As the United States prepared to take a long holiday over the July 4th weekend, the Department of Justice set off some fireworks of its own: the department published a new edition of the FCPA Resource Guide, a one-volume compendium of all things related to the Foreign Corrupt Practices Act (FCPA). What does the Foreign… Read More
What is Extortion?
Extortion takes place when an entity (an individual or an organization) attempts to obtain money, property, or other assets from a target using threats or coercion. The entity may threaten the target with violence, injury, or the disclosure of a secret that would socially, financially, or legally damage the target.
What are Examples of Extortion?
Extortion laws today cover the actions of both private citizens and public officials. Let’s look at examples of extortion from each context:
- A police officer suspects that individuals in his neighborhood are involved in a criminal enterprise. Instead of conducting an investigation, the officer sends the group a letter threatening to accuse them of a crime and demanding a payment of $50,000 in exchange for his silence.
- A cybercriminal meets a private sector employee on a dating site and discovers their home address and place of employment. The criminal threatens to hurt the employee’s family unless they pay cash or relinquish corporate secrets or data.
- An activist contacts a politician and threatens to target their family unless they enact (or veto) a specific piece of legislation.
Is Extortion a Crime?
Extortion is a coercive crime that uses a threat to force the target to act against their best interests, usually by relinquishing their property to the perpetrator. In the United States, extortion is criminal at both the state and federal levels.
On the state level, extortion is illegal in all 50 states and is usually classified as a Class B felony. Punishments for extortion can include a $250,000 fine and up to 25 years in prison.
On the federal level, crime of extortion is created by sections 872, 875, 876, 877, 878, and 880 of the U.S. Code Title 18, Chapter 41 – Extortion and Threats. Here’s what’s covered by each section:
- Section 872 makes it illegal for officers or employees of the United States to commit acts of extortion while representing themselves in an official capacity.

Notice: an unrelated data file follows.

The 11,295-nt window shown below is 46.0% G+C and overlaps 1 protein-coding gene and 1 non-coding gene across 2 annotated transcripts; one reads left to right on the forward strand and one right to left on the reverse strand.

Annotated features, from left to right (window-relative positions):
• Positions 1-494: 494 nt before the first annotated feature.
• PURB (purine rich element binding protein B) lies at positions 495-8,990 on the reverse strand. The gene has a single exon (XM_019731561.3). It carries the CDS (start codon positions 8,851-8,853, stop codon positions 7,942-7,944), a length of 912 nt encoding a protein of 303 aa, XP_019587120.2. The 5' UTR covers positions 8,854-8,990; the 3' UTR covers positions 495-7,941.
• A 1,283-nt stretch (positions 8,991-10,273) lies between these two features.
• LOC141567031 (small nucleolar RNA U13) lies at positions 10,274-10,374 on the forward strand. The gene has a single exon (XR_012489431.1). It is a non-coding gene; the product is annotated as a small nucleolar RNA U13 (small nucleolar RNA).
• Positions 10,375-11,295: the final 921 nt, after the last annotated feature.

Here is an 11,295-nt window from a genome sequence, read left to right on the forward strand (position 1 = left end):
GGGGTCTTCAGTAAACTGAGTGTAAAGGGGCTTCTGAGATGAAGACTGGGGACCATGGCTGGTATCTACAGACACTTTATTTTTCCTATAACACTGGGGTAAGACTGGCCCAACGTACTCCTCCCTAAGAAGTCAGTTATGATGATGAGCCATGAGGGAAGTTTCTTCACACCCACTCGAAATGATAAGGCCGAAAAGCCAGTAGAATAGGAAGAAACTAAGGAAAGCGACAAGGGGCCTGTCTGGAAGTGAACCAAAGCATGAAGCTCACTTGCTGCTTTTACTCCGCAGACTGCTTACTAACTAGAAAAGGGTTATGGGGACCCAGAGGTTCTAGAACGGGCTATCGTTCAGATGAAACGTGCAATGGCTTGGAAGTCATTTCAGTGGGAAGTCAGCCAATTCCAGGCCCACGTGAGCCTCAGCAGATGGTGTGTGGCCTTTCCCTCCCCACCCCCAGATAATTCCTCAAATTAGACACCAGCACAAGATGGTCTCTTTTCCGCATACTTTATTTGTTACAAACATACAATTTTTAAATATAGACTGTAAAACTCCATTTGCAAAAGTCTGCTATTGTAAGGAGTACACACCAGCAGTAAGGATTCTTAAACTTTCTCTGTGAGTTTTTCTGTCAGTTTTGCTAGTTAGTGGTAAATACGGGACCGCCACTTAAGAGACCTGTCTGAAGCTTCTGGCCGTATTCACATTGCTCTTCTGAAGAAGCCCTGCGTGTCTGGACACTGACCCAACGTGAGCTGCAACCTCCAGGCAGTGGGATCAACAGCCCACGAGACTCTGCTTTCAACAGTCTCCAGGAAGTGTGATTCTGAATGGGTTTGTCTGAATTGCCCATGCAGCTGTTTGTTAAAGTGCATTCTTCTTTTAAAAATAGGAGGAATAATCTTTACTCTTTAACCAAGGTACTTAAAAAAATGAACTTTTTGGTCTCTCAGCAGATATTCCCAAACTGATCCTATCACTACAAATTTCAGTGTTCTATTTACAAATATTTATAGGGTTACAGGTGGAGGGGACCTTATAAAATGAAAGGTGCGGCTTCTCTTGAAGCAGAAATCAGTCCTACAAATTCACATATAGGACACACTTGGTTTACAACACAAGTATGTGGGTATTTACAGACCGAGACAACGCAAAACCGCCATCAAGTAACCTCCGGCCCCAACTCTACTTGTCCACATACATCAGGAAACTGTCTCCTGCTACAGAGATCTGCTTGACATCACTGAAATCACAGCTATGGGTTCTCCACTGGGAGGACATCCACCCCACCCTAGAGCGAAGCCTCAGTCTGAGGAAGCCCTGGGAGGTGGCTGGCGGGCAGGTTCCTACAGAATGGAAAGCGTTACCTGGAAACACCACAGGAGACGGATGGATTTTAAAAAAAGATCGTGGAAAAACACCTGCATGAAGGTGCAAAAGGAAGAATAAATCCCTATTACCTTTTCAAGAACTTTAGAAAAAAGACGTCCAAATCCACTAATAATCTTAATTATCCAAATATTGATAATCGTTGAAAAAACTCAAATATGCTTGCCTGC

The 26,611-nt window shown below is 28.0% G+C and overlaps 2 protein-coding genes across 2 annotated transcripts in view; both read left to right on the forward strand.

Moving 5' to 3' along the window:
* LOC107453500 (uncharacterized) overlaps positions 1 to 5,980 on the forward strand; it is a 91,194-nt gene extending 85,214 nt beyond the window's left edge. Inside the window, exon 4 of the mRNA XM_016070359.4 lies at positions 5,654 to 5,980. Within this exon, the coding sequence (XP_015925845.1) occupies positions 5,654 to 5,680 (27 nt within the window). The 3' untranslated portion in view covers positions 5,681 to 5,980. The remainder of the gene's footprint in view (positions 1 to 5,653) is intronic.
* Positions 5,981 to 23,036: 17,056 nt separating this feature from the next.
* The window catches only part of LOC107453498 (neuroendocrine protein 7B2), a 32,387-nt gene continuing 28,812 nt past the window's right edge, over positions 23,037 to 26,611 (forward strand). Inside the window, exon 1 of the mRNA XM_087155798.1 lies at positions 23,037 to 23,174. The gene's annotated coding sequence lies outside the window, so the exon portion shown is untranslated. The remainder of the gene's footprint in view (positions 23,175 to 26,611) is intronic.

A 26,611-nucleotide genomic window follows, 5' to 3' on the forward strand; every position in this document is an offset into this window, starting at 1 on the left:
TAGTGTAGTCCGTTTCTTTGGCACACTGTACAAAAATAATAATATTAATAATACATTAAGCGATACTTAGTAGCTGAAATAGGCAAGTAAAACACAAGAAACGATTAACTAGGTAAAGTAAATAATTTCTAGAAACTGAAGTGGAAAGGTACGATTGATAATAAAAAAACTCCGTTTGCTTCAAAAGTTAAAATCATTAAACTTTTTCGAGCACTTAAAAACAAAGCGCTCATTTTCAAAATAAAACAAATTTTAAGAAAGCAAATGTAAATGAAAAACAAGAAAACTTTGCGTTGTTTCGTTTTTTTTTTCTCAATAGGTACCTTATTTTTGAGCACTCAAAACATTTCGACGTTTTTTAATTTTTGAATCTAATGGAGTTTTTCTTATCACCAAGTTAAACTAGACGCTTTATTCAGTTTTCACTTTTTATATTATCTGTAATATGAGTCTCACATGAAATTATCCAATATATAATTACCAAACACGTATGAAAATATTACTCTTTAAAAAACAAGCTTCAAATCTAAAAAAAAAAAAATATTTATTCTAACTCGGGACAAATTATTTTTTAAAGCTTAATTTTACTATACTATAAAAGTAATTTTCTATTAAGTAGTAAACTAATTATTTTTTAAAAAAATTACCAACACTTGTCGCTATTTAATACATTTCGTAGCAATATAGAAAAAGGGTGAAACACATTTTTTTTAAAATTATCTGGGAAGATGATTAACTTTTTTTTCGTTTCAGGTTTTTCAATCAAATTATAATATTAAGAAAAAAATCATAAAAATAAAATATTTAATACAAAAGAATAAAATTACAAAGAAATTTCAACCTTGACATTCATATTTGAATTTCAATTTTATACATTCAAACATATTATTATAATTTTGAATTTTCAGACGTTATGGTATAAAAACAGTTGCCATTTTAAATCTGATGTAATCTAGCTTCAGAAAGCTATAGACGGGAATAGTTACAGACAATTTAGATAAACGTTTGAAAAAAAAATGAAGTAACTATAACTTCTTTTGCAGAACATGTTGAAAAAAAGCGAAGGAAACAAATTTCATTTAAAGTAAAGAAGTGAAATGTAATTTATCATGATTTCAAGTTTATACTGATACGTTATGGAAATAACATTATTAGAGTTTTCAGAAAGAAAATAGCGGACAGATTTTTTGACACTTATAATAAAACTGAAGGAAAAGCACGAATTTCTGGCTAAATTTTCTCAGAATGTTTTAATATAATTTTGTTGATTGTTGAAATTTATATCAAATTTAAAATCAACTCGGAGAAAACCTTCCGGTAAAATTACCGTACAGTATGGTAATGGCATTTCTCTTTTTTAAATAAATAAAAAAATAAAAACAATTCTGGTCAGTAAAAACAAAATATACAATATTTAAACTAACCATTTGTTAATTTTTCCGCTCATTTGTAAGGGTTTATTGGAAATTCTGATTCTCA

- Sections 875, 876, and 877 make it illegal to transmit extortionate threats through the United States postage system.
- Section 878 makes it illegal to extort or threaten any foreign officials, official guests of the United States, or other internationally protected persons.
- Section 880 makes it illegal to receive or possess the proceeds of extortion.
There’s also the Hobbs Act of 1946, which makes it illegal to commit any act of extortion that obstructs interstate commerce.
What Qualifies as Extortion?
Extortion is regulated at the state level, so the exact requirements for proving an act of extortion differs from state to state.
In general, an act qualifies as extortion if the following elements are satisfied:
- The perpetrator made a threat against the target.
- The perpetrator intended to leverage the threat against the target to obtain his or her property or influence his or her actions.
- The target consented and complied with the perpetrator’s demands because of the threat.
What is the Difference Between Extortion and Blackmail?
Both blackmail and extortion are coercive crimes that deprive the victim of their free will through the use of threats, compelling them to act against their own best interests. While blackmail and extortion are sometimes used interchangeably, they are not defined in the same way.
The key difference between blackmail and extortion is the nature of the threats applied against the victim.
Blackmail is characterized by threats of revealing socially or financially damaging information about the victim. In a blackmail case, the action being threatened would often be legal on its own, but the threat itself and the attempt to deprive the victim of property are not.
The crime of extortion includes all types of threats, including threats to reveal embarrassing information, threats to accuse the victim of a crime, and threats of violence or injury against the victim or their loved ones.